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Why I’d avoid buy-to-let and buy this growth investment today

Nothing stands still in the world of investing. What was attractive a decade ago may now be no longer  favourable. Likewise, what seemed to be a risky growth opportunity in the past could become increasingly mainstream over time.

Those ideas could be particularly relevant when it comes to buy-to-let investing. It has been appealing for a number of decades for a variety of reasons. Among them is a favourable tax treatment, a shortage of new homes, and yields that have been far in excess of interest rates.

Now, though, the tide seems to be turning against buy-to-let. As such, it may be worth investing in another area over the coming years.

Buy-to-let challenges

As mentioned, buy-to-let investing could now be losing its appeal. Tax changes mean that there’s an additional 3% in stamp duty payable on the purchase of a new home. The government has also made changes to mortgage interest payments being offset against rental income, with this now not being possible for a number of landlords. And with interest rates forecast to rise over the medium term, the yields available on buy-to-let properties may be insufficient to cover mortgage payments over the coming years.

There are also other risks facing landlords. The end of tenancy fees could lead to estate agent management costs being increased. There’s also the prospect of a greater number of voids, or tenants finding it difficult to pay rent due to the UK economy’s uncertain future. This could severely reduce returns at a time when house price growth is forecast to slow even further.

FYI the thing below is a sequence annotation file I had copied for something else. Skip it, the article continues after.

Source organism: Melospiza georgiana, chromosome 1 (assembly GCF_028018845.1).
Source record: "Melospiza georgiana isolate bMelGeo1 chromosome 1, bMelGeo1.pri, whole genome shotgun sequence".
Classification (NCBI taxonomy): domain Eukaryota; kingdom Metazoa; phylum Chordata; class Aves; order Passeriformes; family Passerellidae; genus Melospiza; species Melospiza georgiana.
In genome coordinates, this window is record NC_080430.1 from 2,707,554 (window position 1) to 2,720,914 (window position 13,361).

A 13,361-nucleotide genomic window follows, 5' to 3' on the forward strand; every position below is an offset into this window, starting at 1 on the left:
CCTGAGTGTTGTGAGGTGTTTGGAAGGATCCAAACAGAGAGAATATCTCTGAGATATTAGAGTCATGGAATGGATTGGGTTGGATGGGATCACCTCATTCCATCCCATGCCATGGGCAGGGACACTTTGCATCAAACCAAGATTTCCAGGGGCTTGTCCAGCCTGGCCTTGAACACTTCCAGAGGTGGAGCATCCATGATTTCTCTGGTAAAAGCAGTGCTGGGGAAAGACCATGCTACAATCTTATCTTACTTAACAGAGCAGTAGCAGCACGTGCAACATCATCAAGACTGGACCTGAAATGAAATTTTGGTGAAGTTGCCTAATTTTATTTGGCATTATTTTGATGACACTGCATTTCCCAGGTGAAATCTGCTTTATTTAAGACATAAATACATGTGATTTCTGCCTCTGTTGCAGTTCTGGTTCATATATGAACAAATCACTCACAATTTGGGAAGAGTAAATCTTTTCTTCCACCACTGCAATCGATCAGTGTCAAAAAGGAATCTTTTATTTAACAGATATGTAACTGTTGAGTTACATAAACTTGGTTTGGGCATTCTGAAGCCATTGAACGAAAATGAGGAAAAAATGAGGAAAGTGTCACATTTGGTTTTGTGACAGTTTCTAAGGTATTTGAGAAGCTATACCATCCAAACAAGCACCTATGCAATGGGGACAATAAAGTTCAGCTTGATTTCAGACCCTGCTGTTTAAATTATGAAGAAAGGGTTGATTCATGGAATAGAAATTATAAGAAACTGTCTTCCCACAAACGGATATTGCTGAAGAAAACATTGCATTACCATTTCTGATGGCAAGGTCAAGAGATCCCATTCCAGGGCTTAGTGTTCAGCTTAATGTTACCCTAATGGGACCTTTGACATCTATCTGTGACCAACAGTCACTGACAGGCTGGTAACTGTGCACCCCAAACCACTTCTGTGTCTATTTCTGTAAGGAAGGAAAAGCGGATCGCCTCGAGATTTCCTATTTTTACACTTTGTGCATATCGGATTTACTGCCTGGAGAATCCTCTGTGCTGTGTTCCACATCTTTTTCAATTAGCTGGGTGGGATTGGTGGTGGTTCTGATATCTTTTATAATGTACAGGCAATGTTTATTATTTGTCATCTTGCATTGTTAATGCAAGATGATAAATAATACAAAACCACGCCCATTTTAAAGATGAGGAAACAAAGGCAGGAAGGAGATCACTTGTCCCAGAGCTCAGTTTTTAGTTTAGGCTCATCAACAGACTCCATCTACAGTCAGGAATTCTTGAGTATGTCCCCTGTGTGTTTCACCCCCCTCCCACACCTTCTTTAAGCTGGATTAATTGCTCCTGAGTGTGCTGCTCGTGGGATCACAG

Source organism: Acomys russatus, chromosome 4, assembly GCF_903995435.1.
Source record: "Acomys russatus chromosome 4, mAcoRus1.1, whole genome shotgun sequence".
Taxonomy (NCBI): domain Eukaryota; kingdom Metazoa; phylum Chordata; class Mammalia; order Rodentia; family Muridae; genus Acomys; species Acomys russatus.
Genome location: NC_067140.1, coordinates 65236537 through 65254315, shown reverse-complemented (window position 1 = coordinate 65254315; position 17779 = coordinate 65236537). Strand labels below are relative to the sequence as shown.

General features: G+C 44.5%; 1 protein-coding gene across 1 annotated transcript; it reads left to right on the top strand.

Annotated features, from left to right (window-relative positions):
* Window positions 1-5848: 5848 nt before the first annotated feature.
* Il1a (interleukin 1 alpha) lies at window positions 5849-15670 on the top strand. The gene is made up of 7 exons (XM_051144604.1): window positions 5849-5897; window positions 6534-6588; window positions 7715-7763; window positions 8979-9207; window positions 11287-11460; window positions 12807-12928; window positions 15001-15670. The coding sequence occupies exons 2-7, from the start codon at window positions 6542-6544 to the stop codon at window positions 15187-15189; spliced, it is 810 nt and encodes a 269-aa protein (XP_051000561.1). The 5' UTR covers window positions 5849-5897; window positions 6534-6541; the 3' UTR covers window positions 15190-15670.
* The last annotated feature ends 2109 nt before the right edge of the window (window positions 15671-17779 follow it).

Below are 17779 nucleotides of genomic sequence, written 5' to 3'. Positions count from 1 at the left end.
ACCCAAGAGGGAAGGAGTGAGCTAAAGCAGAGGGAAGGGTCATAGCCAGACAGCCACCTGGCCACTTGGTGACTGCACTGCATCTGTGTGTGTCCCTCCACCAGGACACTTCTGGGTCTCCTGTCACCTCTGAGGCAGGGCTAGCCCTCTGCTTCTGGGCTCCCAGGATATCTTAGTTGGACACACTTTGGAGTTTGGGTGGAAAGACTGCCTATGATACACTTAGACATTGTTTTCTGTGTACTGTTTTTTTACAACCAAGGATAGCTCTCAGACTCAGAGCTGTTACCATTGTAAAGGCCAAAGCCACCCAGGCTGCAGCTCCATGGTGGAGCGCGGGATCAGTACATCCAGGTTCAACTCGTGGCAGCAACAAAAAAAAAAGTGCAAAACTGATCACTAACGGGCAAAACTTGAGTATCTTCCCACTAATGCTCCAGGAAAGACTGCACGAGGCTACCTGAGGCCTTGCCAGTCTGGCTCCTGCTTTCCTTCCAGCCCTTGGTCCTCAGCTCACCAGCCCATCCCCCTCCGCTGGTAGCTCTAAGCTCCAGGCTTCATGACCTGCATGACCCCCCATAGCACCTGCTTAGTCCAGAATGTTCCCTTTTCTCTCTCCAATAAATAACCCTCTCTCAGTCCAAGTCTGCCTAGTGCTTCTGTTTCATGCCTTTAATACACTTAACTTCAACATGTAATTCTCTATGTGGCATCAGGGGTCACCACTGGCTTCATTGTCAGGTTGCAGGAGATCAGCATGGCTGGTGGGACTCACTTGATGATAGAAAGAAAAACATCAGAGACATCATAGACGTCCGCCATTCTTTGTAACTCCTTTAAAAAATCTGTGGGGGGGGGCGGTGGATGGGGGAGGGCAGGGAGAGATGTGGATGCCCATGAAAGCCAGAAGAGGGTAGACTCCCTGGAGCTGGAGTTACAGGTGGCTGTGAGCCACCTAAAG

Growth potential

In contrast, the investment prospects offered by emerging markets may be improving. The Chinese and Indian economies are expected to grow at rapid rates over the medium term. Due to their size, they could present significant investment opportunities for the FTSE 100 and FTSE 250 companies which operate in them.

This is particularly relevant for consumer goods stocks. Wage growth and personal wealth is expected to rise rapidly in both countries, and across the emerging world, over the coming years. As such, demand for a variety of goods and services could increase. This may include items such as personal care, beverages, banking services and a whole host of other sectors that are expected to become increasingly affordable for a wider range of individuals across all parts of the world over the long run.

Therefore, while the emerging market growth story is not especially new, now could be a good time to focus on it. A number of major companies now have strong footholds in the emerging world, and could be set to enjoy the benefits of significant investment over previous years.

Although buying properties may have been the right move 10 or 20 years ago, today changes to the industry and the opportunities available elsewhere mean that its opportunity cost may be high.

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